When Kara* ran away from home to live with her friend’s brother, she thought she was escaping to a safe place but she ended up being trafficked instead.
“I need to get out of here.”
When Kara* messaged the National Runaway Safeline, she was looking for a way to escape exploitation. Months previously, a fight between her and her mom escalated to the point that Kara was scared for her life. It wasn’t the first time her mother was physically abusive. She had been confiding in a friend from school who seemed worried about her wellbeing for several months. After this incident, her friend’s older brother offered a place to stay. She knew her friend’s brother and he was always kind to her, so she accepted the offer.
Everything seemed to go well for the first month. She was going to school, eating well and she genuinely enjoyed her time at the house. After that month though, the older brother told her she needed to work in order to continue living there. Kara didn’t have a driver’s license or any form of identification, so getting a part-time job would be difficult at the very least. The older brother was aware and told her she could stay if she did “favors”. He then began to force her to trade sex with other men in exchange for her living arrangement.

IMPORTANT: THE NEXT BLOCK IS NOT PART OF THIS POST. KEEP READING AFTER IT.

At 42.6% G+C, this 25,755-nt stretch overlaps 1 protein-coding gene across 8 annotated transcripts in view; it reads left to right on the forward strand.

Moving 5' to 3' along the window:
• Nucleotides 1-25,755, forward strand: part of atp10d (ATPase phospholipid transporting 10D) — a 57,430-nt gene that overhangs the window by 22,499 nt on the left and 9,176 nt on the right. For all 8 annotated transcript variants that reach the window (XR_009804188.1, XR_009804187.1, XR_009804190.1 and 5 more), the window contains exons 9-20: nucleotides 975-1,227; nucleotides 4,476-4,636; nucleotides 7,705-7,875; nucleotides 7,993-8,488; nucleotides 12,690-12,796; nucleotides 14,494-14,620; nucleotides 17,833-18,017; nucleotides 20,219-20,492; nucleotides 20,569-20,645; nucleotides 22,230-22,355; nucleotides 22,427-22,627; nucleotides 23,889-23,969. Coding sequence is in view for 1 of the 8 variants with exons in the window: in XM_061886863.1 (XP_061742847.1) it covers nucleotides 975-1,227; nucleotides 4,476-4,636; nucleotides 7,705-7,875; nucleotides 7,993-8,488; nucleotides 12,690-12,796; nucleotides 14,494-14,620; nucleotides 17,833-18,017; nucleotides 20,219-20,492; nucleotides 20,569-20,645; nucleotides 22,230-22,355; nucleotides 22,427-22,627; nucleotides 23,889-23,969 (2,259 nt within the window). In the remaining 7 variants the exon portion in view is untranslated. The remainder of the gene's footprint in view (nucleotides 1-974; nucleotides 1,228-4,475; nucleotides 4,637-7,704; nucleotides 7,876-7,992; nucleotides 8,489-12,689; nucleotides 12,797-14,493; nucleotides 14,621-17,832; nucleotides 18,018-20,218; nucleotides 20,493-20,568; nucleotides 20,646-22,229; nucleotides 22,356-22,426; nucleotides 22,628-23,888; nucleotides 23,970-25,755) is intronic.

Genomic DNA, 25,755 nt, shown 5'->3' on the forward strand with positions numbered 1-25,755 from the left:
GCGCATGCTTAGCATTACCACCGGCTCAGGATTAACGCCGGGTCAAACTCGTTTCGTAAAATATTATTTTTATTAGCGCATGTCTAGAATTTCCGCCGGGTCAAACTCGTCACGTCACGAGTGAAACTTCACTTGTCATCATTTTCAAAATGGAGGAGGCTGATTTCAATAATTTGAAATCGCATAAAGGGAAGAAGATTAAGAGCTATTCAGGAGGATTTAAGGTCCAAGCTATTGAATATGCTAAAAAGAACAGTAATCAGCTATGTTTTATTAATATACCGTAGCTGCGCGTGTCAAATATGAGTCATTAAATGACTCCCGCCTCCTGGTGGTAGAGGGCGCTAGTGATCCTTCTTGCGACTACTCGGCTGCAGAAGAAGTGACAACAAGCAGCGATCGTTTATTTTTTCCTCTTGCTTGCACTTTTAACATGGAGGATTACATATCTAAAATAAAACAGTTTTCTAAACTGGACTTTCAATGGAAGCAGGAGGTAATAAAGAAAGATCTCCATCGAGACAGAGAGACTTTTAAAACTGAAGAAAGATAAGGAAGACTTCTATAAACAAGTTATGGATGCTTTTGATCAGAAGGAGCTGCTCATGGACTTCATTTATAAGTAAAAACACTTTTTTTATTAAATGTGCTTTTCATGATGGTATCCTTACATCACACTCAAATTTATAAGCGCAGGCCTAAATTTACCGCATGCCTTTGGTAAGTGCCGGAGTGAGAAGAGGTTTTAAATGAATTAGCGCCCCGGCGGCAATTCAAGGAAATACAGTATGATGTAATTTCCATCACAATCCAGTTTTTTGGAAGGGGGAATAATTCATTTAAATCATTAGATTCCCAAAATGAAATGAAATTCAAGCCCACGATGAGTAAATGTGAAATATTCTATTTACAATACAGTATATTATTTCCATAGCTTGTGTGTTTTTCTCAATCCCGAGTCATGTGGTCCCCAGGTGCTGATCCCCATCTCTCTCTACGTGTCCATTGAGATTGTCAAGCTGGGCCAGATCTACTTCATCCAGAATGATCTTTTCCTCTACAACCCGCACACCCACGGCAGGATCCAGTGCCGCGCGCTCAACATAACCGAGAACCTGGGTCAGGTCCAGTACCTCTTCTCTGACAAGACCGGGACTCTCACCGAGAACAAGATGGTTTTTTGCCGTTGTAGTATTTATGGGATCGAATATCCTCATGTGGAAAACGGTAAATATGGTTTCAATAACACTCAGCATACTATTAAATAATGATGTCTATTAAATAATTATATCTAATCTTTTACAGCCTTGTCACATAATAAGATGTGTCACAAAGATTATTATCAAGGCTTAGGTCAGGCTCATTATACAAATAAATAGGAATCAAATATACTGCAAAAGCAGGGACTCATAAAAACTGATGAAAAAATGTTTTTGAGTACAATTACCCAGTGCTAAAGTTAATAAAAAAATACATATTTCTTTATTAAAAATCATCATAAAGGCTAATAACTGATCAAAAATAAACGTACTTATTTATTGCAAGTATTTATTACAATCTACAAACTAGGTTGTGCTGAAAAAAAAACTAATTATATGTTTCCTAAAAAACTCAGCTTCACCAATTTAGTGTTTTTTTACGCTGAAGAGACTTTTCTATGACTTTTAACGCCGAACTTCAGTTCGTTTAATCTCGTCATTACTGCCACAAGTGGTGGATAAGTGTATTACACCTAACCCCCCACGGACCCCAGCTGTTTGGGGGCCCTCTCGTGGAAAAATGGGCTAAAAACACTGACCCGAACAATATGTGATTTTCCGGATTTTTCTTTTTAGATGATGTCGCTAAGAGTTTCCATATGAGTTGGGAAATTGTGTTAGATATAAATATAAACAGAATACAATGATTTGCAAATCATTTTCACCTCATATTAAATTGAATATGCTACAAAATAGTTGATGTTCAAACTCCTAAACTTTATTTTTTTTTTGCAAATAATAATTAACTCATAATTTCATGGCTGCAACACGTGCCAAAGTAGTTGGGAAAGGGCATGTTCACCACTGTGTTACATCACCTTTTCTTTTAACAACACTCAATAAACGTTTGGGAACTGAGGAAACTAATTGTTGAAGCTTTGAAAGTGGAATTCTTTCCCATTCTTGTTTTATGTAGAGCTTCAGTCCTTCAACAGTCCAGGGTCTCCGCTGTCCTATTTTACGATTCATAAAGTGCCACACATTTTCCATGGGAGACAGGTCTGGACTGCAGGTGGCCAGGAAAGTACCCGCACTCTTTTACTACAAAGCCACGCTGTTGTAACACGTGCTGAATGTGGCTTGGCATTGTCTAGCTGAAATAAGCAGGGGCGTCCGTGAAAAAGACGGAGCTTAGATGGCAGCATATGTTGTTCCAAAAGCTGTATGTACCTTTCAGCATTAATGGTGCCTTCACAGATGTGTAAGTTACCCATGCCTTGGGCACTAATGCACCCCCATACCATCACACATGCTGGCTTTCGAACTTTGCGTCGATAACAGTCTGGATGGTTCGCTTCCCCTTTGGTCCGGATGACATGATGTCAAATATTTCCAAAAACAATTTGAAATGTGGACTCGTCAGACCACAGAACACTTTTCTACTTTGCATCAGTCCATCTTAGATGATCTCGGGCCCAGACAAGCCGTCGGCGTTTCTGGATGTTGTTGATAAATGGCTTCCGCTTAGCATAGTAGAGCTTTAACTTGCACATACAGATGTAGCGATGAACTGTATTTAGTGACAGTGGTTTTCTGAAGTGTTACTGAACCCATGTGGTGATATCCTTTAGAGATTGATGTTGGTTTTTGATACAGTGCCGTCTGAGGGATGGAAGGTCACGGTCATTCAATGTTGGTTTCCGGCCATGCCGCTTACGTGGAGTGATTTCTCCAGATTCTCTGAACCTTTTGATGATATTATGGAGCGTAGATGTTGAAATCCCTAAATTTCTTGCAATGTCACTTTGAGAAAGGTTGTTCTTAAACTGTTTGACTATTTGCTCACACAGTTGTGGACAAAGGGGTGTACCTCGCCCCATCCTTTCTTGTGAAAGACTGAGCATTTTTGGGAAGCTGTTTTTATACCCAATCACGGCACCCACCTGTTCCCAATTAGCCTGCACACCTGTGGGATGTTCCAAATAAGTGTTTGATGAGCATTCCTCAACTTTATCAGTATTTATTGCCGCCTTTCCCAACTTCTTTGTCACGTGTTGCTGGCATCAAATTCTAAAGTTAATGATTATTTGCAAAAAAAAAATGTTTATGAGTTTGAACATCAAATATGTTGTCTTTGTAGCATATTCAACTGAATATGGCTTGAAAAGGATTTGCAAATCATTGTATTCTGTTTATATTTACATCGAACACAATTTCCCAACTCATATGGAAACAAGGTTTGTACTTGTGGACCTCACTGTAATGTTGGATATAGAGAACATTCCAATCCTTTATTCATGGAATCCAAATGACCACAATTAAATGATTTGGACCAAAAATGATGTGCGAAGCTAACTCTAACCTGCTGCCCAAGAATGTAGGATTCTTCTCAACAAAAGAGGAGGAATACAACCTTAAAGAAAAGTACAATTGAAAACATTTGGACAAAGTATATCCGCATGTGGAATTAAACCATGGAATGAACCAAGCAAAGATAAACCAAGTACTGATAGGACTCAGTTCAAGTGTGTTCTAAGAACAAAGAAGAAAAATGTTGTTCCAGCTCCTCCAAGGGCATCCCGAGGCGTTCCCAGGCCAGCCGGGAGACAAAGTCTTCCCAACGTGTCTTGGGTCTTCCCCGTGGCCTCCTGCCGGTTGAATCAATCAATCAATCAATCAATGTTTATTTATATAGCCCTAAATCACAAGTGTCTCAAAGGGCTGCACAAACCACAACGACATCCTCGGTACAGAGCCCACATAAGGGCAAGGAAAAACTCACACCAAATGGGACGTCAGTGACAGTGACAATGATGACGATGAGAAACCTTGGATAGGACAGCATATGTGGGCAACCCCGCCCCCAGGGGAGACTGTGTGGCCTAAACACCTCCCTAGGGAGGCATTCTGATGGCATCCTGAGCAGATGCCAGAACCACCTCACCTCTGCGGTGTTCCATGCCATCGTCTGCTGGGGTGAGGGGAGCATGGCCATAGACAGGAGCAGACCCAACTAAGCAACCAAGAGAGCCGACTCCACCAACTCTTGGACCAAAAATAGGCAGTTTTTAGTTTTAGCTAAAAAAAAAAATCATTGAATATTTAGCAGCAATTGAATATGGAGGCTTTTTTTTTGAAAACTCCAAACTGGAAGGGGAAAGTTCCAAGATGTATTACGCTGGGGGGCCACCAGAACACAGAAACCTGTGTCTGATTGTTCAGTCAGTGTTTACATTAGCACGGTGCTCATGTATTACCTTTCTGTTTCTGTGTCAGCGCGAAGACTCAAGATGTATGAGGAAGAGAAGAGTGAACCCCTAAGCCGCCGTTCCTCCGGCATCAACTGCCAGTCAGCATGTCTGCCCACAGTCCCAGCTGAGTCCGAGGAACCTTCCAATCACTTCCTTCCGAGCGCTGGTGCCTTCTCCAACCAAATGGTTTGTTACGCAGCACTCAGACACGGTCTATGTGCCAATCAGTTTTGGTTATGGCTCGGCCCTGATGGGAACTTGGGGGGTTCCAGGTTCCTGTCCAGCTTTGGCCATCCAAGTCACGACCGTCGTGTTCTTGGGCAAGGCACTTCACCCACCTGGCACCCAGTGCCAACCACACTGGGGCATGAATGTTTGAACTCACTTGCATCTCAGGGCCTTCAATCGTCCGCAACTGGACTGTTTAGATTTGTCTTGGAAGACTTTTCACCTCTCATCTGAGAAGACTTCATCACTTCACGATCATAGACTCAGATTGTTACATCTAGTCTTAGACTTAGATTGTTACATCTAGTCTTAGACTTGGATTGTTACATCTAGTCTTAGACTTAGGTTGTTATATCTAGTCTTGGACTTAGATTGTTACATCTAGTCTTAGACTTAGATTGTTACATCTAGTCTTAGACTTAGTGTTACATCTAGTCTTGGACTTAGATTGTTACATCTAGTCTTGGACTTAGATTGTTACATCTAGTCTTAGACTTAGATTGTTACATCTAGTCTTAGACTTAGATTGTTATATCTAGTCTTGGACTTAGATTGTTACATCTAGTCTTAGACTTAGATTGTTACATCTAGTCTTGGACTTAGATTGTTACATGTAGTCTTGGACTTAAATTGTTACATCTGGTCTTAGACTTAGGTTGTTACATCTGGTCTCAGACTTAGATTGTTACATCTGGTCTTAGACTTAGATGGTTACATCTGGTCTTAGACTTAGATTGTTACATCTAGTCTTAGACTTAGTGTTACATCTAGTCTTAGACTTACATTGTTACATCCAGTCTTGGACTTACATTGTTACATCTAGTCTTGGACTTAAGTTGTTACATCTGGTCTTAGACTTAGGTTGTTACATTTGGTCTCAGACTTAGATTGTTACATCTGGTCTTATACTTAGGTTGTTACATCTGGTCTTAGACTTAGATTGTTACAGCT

“I know I owe him – he’s been giving me a place to stay and I really don’t want to go back with my mom. I just don’t want to do this anymor but I don’t know where I’d go.” – Kara
NRS volunteer, Torrie*, could sense that Kara was conflicted. The relief of getting out of her mother’s house made her feel like she was indebted to the same man who was exploiting her. She wanted to save up enough money to get an ID so that she can get a job and find somewhere else to stay. As more and more time went by, it became clear that leaving was not an option. She was no longer allowed to leave the house by herself.
“It sounds like you feel that you owe him but really want to leave. Your safety is important and you deserve to live somewhere you feel loved and shouldn’t be forced to do anything you don’t want. None of this is your fault. Do you already have a plan for when you leave?” – Torrie, NRS liner
Together, Kara and Torrie came up with a plan to keep Kara safe while she left. Part of the plan included packing a bag ahead of time and store it somewhere hard to find so she could quickly leave while he was out of the house. At the end of the call, Torrie conference called with local shelters to help Kara identify which she could go to for a safe place to sleep and local services for exploited youth with a plan of how to get there.
If you are in crisis, reach out to the National Runaway Safeline at 1-800-786-2929, or through NRS’ website via live chat, e-mail or public forums. We offer 24/7, free, confidential support through our crisis services.
If you or someone you know is a victim of trafficking please reach out to the National Human Trafficking Hotline at 1-888-373-7888 or text “HELP” to 233733.
*Names and identifying details have been changed